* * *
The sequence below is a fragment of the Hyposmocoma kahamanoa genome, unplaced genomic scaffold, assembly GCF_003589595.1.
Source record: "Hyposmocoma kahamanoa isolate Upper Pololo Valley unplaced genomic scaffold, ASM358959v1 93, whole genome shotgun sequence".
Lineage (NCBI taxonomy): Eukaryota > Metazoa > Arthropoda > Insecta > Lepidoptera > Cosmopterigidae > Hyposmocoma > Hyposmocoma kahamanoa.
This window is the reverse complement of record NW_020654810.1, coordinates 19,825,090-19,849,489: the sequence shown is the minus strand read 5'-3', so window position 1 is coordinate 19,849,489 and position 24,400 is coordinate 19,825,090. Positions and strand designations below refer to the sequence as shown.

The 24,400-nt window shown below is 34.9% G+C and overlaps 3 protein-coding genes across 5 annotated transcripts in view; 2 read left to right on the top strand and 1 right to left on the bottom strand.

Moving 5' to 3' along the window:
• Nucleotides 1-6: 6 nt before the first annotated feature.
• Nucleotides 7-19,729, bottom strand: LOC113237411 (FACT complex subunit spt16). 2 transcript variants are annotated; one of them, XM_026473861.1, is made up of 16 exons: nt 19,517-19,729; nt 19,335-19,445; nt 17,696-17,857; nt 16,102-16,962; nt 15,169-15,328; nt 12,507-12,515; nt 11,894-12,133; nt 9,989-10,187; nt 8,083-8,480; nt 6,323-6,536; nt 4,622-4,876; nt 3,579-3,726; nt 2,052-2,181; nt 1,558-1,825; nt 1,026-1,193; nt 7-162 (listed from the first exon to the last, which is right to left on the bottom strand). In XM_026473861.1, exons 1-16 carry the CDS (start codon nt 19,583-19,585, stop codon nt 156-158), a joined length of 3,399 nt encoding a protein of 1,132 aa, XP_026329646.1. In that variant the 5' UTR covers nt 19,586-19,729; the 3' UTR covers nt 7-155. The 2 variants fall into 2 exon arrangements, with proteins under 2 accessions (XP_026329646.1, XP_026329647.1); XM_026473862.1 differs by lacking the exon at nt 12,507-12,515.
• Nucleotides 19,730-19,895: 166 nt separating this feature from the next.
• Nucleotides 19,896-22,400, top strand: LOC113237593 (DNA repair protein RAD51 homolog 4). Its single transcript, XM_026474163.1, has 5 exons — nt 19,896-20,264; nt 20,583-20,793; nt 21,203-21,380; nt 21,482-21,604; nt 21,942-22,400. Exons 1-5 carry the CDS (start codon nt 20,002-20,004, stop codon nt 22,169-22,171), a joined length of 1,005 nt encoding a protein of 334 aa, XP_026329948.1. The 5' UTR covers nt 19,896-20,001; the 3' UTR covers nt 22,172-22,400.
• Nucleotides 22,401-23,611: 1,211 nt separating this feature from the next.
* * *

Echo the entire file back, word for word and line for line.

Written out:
The sequence below is a fragment of the Hyposmocoma kahamanoa genome, unplaced genomic scaffold, assembly GCF_003589595.1.
Source record: "Hyposmocoma kahamanoa isolate Upper Pololo Valley unplaced genomic scaffold, ASM358959v1 93, whole genome shotgun sequence".
Lineage (NCBI taxonomy): Eukaryota > Metazoa > Arthropoda > Insecta > Lepidoptera > Cosmopterigidae > Hyposmocoma > Hyposmocoma kahamanoa.
This window is the reverse complement of record NW_020654810.1, coordinates 19,825,090-19,849,489: the sequence shown is the minus strand read 5'-3', so window position 1 is coordinate 19,849,489 and position 24,400 is coordinate 19,825,090. Positions and strand designations below refer to the sequence as shown.

The 24,400-nt window shown below is 34.9% G+C and overlaps 3 protein-coding genes across 5 annotated transcripts in view; 2 read left to right on the top strand and 1 right to left on the bottom strand.

Moving 5' to 3' along the window:
• Nucleotides 1-6: 6 nt before the first annotated feature.
• Nucleotides 7-19,729, bottom strand: LOC113237411 (FACT complex subunit spt16). 2 transcript variants are annotated; one of them, XM_026473861.1, is made up of 16 exons: nt 19,517-19,729; nt 19,335-19,445; nt 17,696-17,857; nt 16,102-16,962; nt 15,169-15,328; nt 12,507-12,515; nt 11,894-12,133; nt 9,989-10,187; nt 8,083-8,480; nt 6,323-6,536; nt 4,622-4,876; nt 3,579-3,726; nt 2,052-2,181; nt 1,558-1,825; nt 1,026-1,193; nt 7-162 (listed from the first exon to the last, which is right to left on the bottom strand). In XM_026473861.1, exons 1-16 carry the CDS (start codon nt 19,583-19,585, stop codon nt 156-158), a joined length of 3,399 nt encoding a protein of 1,132 aa, XP_026329646.1. In that variant the 5' UTR covers nt 19,586-19,729; the 3' UTR covers nt 7-155. The 2 variants fall into 2 exon arrangements, with proteins under 2 accessions (XP_026329646.1, XP_026329647.1); XM_026473862.1 differs by lacking the exon at nt 12,507-12,515.
• Nucleotides 19,730-19,895: 166 nt separating this feature from the next.
• Nucleotides 19,896-22,400, top strand: LOC113237593 (DNA repair protein RAD51 homolog 4). Its single transcript, XM_026474163.1, has 5 exons — nt 19,896-20,264; nt 20,583-20,793; nt 21,203-21,380; nt 21,482-21,604; nt 21,942-22,400. Exons 1-5 carry the CDS (start codon nt 20,002-20,004, stop codon nt 22,169-22,171), a joined length of 1,005 nt encoding a protein of 334 aa, XP_026329948.1. The 5' UTR covers nt 19,896-20,001; the 3' UTR covers nt 22,172-22,400.
• Nucleotides 22,401-23,611: 1,211 nt separating this feature from the next.